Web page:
THE HELP DESK • by Todd Wells

It was quiet. Usually by now they’d be putting the screws to me, but I’d already been at my desk for half an hour and, like a Minnesota duck pond in the middle of August, nothing had gone south yet. Might as well take advantage of it, I figured. I pulled a bottle out of my desk drawer and poured a shot into my coffee.

But my luck didn’t hold. I smelled the trouble before it arrived. Chanel Coco Noir.

She walked right in. Didn’t bother to knock. Not her style.

“I need you to help me find something,” she purred, “I had it last night, but this morning it was gone.”

“Sure, Doll, I can help you. What was his name?”

She looked me over. “C’mon, Eric. You sound like an idiot when you start talking like that. This is serious. I was working on a Word doc yesterday and made a bunch of changes and now they’re all gone. Do you think there might be a backup somewhere?”

Doll was trying to play it cool, but I could tell something was up. Something big. If I didn’t want to get rolled like some two-bit palooka, it’d be best to go along.

“Sorry, Gwen, I, um… What’s the name of the file?”

She handed me a sticky note. ‘Presentation.docx’ was all it said. It wasn’t a lot to go on. I took a slug of coffee.

Doll looked at me, and at my fortification. “Do you really keep a bottle of hazelnut syrup in your office?”

“Yeah. Want some?”

She shook her head. Coy. I shrugged, and stashed the bottle back in the drawer. “Let me check the network backups first.”

I put the word out for the missing file. My sources got back to me right away. “No items match your search” was all those nogoodniks had to say. But I don’t like coming up short in front of the dames, if you know what I mean, so I stalled for time.

“I’ve got a couple other places to look. I just need a few minutes.”

“Okay. Some of the managers are flying in from New York and I was putting this together for Mr. Henderson, and if I don’t have it ready…” Doll was a treat for the eyes, but not when she was down. Me and that file were going to have words.

“Ten minutes,” I said.

“Thanks so much.” I watched her leave. No jane could work a pair of gray, woolen slacks the way she could.

With temptation out of the room, I strapped my gumshoes on. There was one place these saps always liked to go low, and that’s where I was headed. But first I needed Doll’s address. I pulled the list of everybody who works for the syndicate. There she was, Gwendolyn Hughes. I dialed her up.

I tapped out the secret knock, and headed straight for the speakeasy in the back. I found the door with the faded ‘Temporary Internet Files’ printed on it, and walked in. The joint was full of lugs out on the lam, but my guy was easy to find; he had his name written all over him.

“Hey, Presentation.docx.” He looked up.

“Nice try, fella, but there’s a sweet tomato looking for you, and I wouldn’t mind her owing me one. So why don’t you come with me, and ixnay on the funny business.”

I slapped the cuffs on him. Piece a’ cake.

That’s when I noticed the mug sitting at the next table. Something was off about him. He didn’t look like he was in the right place. “Where you supposed to be going?” I asked.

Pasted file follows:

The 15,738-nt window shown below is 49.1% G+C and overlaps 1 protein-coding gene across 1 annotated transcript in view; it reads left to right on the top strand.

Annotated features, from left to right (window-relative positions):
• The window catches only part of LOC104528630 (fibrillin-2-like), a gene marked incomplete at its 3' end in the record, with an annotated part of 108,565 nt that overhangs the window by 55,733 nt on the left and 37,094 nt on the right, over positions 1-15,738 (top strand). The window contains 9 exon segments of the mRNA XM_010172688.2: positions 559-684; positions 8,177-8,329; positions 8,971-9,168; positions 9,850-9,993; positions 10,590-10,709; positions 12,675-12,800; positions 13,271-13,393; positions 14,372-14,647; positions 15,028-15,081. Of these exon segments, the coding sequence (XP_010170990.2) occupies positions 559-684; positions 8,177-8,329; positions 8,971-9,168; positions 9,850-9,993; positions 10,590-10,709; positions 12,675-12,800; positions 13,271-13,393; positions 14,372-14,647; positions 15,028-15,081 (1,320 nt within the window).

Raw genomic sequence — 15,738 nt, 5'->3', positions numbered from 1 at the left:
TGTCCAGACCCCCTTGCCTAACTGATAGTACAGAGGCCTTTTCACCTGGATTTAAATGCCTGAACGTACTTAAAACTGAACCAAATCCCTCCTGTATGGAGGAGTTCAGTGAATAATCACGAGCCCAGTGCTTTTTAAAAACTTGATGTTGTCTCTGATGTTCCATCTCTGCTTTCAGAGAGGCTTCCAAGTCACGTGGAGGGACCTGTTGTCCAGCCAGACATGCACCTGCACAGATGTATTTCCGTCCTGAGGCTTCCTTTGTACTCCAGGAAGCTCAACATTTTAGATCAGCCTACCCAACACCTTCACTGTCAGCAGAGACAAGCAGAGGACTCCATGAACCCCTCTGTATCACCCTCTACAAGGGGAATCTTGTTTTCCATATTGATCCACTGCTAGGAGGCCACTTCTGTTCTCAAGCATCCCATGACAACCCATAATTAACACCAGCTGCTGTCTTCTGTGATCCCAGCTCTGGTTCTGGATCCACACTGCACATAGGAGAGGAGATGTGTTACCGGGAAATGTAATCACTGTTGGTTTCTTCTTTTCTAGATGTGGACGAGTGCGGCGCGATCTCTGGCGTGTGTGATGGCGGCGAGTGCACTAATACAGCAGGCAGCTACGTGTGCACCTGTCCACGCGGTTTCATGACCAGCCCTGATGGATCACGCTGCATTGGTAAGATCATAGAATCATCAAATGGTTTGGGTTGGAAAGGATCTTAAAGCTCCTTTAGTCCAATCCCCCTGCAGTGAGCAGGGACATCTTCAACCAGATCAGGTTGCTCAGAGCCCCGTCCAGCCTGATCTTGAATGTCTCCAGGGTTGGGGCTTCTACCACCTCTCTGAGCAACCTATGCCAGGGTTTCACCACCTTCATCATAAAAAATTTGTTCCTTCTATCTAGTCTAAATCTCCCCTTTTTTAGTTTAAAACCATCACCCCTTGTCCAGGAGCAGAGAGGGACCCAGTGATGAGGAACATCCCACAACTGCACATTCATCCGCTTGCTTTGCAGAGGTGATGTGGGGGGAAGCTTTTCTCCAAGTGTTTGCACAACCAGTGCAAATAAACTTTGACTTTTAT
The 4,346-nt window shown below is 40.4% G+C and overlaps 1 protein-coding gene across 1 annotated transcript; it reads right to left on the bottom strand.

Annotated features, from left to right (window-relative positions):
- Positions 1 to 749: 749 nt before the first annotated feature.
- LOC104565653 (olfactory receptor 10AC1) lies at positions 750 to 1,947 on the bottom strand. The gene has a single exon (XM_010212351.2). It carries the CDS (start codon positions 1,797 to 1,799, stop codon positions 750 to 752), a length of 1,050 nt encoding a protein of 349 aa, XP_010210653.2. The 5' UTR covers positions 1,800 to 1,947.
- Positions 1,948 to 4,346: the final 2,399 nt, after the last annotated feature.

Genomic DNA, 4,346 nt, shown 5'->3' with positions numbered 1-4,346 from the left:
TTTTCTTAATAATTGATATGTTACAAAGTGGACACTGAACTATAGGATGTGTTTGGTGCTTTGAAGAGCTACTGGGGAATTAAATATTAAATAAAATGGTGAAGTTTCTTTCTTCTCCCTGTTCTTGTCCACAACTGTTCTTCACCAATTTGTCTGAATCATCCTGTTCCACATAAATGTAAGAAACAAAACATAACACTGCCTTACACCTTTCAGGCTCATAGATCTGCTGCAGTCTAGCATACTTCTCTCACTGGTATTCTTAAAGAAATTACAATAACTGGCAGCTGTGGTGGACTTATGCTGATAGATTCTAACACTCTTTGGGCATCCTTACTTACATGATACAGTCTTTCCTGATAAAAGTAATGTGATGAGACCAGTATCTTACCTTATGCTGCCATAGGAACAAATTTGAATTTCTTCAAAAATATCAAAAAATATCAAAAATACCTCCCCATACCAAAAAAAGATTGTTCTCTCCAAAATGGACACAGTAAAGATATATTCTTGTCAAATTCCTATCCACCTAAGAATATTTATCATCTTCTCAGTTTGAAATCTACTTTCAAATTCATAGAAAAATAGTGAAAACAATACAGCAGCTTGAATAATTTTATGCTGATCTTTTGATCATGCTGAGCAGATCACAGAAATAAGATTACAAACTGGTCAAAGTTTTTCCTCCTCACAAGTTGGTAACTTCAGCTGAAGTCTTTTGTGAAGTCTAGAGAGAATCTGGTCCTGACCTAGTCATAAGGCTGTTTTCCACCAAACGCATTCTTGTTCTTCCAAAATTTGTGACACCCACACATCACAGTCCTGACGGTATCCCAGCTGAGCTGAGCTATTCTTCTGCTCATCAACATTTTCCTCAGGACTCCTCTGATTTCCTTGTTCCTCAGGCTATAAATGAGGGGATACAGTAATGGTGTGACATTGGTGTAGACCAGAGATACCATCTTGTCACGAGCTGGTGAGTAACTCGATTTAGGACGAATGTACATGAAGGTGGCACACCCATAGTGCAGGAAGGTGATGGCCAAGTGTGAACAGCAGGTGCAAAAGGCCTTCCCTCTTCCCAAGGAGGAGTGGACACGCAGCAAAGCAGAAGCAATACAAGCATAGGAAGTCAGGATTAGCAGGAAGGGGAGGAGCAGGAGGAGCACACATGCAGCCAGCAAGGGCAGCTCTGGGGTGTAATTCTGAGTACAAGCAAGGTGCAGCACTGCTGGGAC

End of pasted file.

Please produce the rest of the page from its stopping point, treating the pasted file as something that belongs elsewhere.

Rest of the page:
“Matthew88. Over by” I must have left my poker face in my other suit, because the mug said, “Ooh, you look a little surprised there, copper. What’s that, you didn’t know she had a squeeze? Ouch.”

As I moved in to teach him some manners, I saw the briefcase. Printed in big letters on the side was “Valentine4Matt.jpeg”. A folder poked out, warning: “Photos — Do Not Bend”.

The mug smiled a mouthful of rotten teeth. “Go ahead, open it. Take a look. I bet she’d really owe you one if you told her you found this.”

I stared at the case. Seeing Doll one pair of slacks short of a full wardrobe would be Christmas both ways — naughty and nice. It was an easy decision.

I raised a gun to the mug’s head and said, “Just looking at all that sugar would give me a cavity,” — I pulled the trigger — “but my insurance doesn’t cover dental.”

I dumped the stiff in the garbage can, grabbed Presentation.docx, and, like the hand you don’t shake, left.


I tracked her down at her desk. “Gwen, I found your file and put it in your network folder. You’re all set.”

“Really? Wow, thanks, Eric, that’s great. I owe you one for this. How did you get it back?”

“Sometimes when you open an attachment straight out of an email it gets saved to a hidden temp folder way down in the file structure. I just dialed into your computer and copied it back to the network.”


“Yeah, lots of people don’t realize that when they’re playing with attachments sometimes copies get left behind.”

“Oh…” I could see Doll chewing on this one.

“Your presentation file was the only one in there, so no big deal.”

She relaxed. “This was so nice of you.” She flashed me her pearly whites. “Isn’t now when you say, ‘It’s elementary, Watson’?”

I don’t really go in for that old-timey stuff, but hey, might as well humor her. I said over my shoulder as I left, “Yes, elementary, my dear Gwen, elementary.”

It’s too bad, but this case looks closed.

Father of three and husband of one, Todd Wells plays upright bass in a rockabilly band and hosts international visitors through World Chicago exchange programs. Other sites where his scribblings have appeared include Theme of Absence, Funny in Five Hundred, 365 Tomorrows, and AntipodeanSF.

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